What finally pushed me toward the big C is the way Mike feels about his name and all that surrounds it.  He loves it.  I mean, really, really loves it.  And it's not the one he was born with either, so he's probably one of the only men who was able to say, "but I've done it too" when the discussion of name change came up. Mike was born Brennan (don't get me started on how much nicer Caitlin Brennan sounds) but that Dad was not a good man and did not stay around for long, so when Bob Cannon came into his life and became his Dad, Mikey Brennan became a Cannon.  He is so proud of that, the feeling ended up being kind of contagious.

And so now I am a Cannon too.  Alliteration and all.  And when we see it in print, or even a cannon itself, I am directed to take a photo:

Cannon sighting on vacation day outing to South Street Seaport

Wednesday, May 4, 2011

on chapter endings

My friend Siobhan wrote the other night that Osama bin Laden's death is not the end of the book, that there is still much more to write, but rather the end of a very long, painful chapter.  Mike and I were watching the Mets game Sunday night when the breaking news alert came across the bottom of the screen.  He flipped to CNN and I went to the computer to find out more.  We didn't talk as we read the Washington Post news blast that bin Laden had been killed, but I grabbed his hand which was resting on my shoulder and squeezed it.  We didn't celebrate, I wouldn't call it that, but there was a sigh between us, a collective feeling of relief. 

I felt guilty for feeling that, but I've given it some thought, and I think it's alright.  And maybe that feeling of relief is amplified because we live in New York.  Maybe it's not.  But we have lived with a level of fear each day since September 11th that we did not know on September 10th.  If the lights flicker off for too long on the subway as we dip underneath the East River at Queensboro Plaza, I catch my breath in anticipation for what might come next.  When I daydream on the commute in to work, there are times when I am rattled alert by images in my mind of an imaginary explosion, of scrambling out of the subway into the darkness of the tunnel, of working my way up a ladder and out of a manhole cover into a chaotic street.  It is a reoccurring, wide awake dream and the man that brought that to me is no more.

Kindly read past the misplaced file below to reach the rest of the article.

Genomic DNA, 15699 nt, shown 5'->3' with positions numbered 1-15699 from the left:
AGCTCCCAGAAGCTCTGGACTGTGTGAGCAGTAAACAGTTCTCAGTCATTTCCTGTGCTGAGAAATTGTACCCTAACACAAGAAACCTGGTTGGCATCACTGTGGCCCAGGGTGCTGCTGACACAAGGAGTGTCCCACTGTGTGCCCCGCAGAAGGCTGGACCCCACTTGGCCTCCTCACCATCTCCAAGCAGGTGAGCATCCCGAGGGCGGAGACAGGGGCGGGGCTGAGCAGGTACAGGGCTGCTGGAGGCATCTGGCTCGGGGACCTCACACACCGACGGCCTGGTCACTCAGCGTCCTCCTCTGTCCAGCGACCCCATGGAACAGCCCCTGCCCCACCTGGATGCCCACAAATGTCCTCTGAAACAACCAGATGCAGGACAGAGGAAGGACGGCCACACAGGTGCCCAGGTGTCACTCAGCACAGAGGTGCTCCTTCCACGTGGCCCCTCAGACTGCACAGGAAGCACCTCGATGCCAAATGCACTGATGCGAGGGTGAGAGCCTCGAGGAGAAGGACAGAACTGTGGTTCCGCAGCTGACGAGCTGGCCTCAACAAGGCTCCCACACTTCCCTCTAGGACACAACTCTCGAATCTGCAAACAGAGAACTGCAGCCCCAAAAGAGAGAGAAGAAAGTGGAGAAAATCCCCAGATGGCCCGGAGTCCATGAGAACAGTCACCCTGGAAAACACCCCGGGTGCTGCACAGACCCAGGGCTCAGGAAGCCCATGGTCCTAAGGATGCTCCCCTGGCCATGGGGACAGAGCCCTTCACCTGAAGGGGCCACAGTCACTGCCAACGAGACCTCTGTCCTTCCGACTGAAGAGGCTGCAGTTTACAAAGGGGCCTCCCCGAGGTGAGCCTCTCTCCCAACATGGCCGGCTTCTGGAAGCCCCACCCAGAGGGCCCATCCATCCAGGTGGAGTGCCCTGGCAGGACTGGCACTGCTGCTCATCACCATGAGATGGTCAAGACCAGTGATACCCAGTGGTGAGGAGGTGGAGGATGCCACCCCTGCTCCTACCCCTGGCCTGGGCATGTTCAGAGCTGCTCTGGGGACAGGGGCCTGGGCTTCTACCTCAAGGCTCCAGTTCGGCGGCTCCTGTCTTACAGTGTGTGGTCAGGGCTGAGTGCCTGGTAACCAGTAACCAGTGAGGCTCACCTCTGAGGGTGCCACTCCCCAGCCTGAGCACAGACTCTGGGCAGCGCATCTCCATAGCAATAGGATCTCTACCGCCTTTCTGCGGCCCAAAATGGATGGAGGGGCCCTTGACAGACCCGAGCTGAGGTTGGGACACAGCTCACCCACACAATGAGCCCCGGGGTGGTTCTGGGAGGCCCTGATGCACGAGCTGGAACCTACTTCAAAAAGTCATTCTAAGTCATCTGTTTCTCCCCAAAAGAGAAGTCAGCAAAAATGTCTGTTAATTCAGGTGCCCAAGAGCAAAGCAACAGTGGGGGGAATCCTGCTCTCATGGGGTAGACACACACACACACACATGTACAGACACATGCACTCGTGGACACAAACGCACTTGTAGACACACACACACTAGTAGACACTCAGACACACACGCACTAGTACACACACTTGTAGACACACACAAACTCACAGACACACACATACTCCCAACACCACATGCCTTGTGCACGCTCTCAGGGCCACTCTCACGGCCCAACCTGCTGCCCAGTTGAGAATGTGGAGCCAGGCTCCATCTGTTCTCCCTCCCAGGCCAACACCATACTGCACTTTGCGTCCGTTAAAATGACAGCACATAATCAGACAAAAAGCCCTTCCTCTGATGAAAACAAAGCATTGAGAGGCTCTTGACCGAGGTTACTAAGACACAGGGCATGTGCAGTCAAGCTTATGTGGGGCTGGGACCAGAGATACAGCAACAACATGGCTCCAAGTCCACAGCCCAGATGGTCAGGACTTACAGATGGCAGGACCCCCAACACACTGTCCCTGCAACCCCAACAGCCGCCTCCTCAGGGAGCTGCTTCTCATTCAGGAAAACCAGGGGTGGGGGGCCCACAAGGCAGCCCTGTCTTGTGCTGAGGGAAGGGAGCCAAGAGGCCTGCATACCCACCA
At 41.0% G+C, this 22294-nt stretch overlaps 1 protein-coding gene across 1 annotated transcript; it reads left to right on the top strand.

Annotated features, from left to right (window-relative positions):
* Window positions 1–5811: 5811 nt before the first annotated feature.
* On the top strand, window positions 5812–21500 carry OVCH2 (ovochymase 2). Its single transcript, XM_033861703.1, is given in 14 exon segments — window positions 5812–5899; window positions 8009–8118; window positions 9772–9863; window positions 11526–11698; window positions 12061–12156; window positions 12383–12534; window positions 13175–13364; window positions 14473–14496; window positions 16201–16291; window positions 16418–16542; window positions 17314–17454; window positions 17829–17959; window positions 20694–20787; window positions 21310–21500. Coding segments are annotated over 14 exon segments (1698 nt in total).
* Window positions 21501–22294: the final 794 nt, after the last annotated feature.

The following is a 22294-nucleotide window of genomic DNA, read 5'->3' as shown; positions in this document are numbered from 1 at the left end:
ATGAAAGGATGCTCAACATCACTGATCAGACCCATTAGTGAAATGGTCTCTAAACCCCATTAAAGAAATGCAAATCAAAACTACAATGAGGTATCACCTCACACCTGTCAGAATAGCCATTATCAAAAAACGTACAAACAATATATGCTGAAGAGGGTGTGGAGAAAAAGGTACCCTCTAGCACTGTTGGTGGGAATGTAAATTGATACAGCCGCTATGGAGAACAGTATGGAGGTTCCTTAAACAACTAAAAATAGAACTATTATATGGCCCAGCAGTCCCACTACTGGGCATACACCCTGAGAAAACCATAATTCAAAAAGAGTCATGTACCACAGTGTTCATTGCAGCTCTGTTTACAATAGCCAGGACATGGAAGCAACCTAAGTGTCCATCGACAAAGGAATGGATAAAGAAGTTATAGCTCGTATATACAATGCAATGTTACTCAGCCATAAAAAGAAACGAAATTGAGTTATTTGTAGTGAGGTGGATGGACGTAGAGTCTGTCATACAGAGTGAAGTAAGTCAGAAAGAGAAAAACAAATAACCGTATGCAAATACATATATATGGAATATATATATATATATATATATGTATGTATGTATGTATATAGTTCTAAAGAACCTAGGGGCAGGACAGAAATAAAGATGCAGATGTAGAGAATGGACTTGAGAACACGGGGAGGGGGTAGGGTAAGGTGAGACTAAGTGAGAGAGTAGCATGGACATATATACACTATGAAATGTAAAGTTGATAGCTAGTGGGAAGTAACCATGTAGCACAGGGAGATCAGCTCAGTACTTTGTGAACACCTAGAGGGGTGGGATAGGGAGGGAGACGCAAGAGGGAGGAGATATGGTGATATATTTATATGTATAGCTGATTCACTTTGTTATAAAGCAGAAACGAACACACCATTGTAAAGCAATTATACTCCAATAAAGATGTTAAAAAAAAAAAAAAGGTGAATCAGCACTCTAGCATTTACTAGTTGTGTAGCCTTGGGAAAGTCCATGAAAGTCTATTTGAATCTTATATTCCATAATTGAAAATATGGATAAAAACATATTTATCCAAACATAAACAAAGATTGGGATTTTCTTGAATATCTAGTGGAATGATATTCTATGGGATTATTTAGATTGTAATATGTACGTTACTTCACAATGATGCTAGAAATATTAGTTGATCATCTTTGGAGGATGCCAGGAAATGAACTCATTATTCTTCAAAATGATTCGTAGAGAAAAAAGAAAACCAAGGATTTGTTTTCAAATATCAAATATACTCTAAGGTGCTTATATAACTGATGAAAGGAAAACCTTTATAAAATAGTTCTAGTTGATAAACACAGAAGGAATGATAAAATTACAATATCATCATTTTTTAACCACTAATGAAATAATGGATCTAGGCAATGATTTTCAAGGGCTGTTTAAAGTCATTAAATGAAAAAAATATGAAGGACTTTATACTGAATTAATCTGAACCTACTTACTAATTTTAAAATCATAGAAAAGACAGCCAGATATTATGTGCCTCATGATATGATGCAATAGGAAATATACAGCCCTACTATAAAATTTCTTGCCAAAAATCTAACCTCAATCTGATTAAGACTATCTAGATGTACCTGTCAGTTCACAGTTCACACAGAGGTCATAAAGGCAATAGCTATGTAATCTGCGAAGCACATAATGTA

Osama bin Laden was the face of the fear we have lived with for a decade and even though I know there are others like him, that we are still not safe from repercussions, that our own country plays a large role in the anger and violence that persists around the world, I am still allowing myself this feeling.  This feeling that I can't quite put into words, because it's not happy or celebratory or vengeful, it's just relief.